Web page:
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Photo credit: codewars.com

Learning by doing is pretty good, but if you ask me, learning by doing and competing is just amazing! Codewars is an online learning site, where you can complete challenges, get points for it and compare your solution to others. The challenges are divided into different levels of expertise and your account has a level itself to give you proper tasks. You can get better by completing challenges, but the amount of knowledge gained through studying solutions made by more advanced people is huge. Some code pieces you will find there will change your way of thinking and present you unthinkable actions. You can’t miss codewars!

Links:
Codewars: https://www.codewars.com/

W3Schools

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Photo credit: w3schools.com

W3Schools is an old-school tutorial page. You can start your web development path using this webpage, but you will run out of resources quickly. Topics are explained quite well for beginners, but explanations are simple and minimalistic. Lack of crucial topics are enough to say W3Schools is insufficient for more advanced people. Nevertheless, this webpage is worth checking.

Links:
W3Schools: https://www.w3schools.com/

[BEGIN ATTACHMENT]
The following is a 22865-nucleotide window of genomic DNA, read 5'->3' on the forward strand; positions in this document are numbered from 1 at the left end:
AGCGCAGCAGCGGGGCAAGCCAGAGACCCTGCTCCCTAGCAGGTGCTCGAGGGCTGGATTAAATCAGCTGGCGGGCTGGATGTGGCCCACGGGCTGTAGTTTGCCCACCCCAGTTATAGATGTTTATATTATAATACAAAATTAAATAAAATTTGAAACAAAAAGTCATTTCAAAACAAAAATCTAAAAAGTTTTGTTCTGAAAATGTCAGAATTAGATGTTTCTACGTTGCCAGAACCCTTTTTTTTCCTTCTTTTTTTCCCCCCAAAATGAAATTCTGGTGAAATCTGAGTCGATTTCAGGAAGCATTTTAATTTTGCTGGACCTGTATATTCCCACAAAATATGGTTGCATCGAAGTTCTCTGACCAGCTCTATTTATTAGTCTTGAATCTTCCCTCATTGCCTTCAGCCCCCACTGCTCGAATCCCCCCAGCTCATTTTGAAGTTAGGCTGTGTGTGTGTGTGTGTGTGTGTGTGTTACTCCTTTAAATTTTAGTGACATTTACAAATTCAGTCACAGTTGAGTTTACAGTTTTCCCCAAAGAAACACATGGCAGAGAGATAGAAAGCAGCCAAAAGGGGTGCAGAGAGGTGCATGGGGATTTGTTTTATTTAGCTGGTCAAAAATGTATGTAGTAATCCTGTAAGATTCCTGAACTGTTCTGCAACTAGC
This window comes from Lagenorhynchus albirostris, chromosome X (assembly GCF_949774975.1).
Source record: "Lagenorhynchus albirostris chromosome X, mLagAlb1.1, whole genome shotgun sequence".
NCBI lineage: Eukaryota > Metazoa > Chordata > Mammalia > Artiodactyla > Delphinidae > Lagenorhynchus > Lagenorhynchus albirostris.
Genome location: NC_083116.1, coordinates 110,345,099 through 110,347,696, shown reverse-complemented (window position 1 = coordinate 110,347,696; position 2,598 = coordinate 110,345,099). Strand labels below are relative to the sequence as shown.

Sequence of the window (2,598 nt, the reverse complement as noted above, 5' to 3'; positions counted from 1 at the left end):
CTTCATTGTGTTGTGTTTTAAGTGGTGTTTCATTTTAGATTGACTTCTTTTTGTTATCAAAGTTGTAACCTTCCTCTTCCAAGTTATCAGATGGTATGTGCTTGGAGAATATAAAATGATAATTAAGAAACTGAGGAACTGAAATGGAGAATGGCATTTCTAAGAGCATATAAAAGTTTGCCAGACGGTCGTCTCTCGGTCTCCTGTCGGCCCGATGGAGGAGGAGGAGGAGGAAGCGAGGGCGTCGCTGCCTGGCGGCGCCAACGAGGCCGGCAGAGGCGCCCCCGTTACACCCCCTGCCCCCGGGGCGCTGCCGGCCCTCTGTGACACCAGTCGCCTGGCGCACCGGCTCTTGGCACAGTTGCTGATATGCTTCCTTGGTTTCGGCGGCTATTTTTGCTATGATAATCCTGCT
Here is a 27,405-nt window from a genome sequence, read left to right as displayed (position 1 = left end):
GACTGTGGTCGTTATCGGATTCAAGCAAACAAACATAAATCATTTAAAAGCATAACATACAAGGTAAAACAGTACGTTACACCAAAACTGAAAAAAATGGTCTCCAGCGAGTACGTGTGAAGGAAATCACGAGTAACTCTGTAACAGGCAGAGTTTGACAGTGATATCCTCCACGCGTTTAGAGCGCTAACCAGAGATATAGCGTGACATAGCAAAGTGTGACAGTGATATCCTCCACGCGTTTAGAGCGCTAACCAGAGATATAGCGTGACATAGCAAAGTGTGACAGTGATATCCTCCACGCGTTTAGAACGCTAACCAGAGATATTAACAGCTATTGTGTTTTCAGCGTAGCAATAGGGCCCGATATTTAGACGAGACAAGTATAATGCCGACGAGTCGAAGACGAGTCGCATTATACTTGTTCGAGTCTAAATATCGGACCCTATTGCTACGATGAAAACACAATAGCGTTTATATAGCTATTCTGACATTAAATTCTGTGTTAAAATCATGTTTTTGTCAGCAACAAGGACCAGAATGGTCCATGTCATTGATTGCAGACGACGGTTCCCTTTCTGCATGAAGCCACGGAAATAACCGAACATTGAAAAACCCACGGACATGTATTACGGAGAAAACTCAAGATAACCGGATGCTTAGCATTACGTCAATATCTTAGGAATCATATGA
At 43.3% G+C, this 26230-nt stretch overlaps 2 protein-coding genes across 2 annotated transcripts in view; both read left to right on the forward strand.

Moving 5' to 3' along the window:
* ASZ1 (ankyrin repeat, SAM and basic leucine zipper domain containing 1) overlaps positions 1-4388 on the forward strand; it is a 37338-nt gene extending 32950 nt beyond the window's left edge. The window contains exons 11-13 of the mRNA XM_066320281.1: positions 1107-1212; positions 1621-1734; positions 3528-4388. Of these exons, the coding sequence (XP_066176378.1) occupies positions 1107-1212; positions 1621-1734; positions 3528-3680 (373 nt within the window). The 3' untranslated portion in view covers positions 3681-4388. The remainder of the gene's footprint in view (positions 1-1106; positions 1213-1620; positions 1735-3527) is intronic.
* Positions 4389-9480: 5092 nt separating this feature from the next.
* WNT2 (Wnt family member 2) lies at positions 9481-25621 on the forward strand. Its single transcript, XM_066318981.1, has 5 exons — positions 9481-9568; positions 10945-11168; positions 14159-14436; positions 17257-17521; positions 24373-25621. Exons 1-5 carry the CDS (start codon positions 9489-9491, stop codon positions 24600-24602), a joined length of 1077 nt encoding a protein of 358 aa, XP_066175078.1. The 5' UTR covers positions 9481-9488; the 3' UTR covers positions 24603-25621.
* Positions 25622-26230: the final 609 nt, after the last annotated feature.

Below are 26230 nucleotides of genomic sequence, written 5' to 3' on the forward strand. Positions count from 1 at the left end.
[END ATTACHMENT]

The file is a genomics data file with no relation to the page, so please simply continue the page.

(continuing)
JS tutorial: https://www.w3schools.com/js/default.asp

Youtube channels

It is an unlimited source of knowledge. You can find a huge amount of tutorials, explanations and examples on youtube. Some youtubers even upload some of their content from Udemy, so it is good to pay attention to several channels. I personally really enjoy crash courses on youtube, you can choose some technology and get essentials in under two hours.

Good channels:

Fun Fun Function: https://www.youtube.com/channel/UCO1cgjhGzsSYb1rsB4bFe4Q
Traversy Media: https://www.youtube.com/user/TechGuyWeb
freeCdeCamp.org: https://www.youtube.com/channel/UC8butISFwT-Wl7EV0hUK0BQ
Udemy Tech: https://www.youtube.com/channel/UCU6e4MJtvlcX5DBLP1cq8hQ
Academind: https://www.youtube.com/channel/UCSJbGtTlrDami-tDGPUV9-w
Dev Ed: https://www.youtube.com/channel/UClb90NQQcskPUGDIXsQEz5Q
The Net Ninja: https://www.youtube.com/channel/UCW5YeuERMmlnqo4oq8vwUpg
Techsith: https://www.youtube.com/user/techSithTube

Summary

There are a lot of javascript resources. They may vary within the quality, but all of them are worth trying. In my opinion, dividing your time into different resources gives the best results in the studying process, because you avoid monotony. I will try to pick the best choices in some categories and write them below.

Most comprehensive docs and tutorials: MDN web docs / ECMAScript docs
Most efficient tutorial: Javascript.info
Best for beginners: Codecademy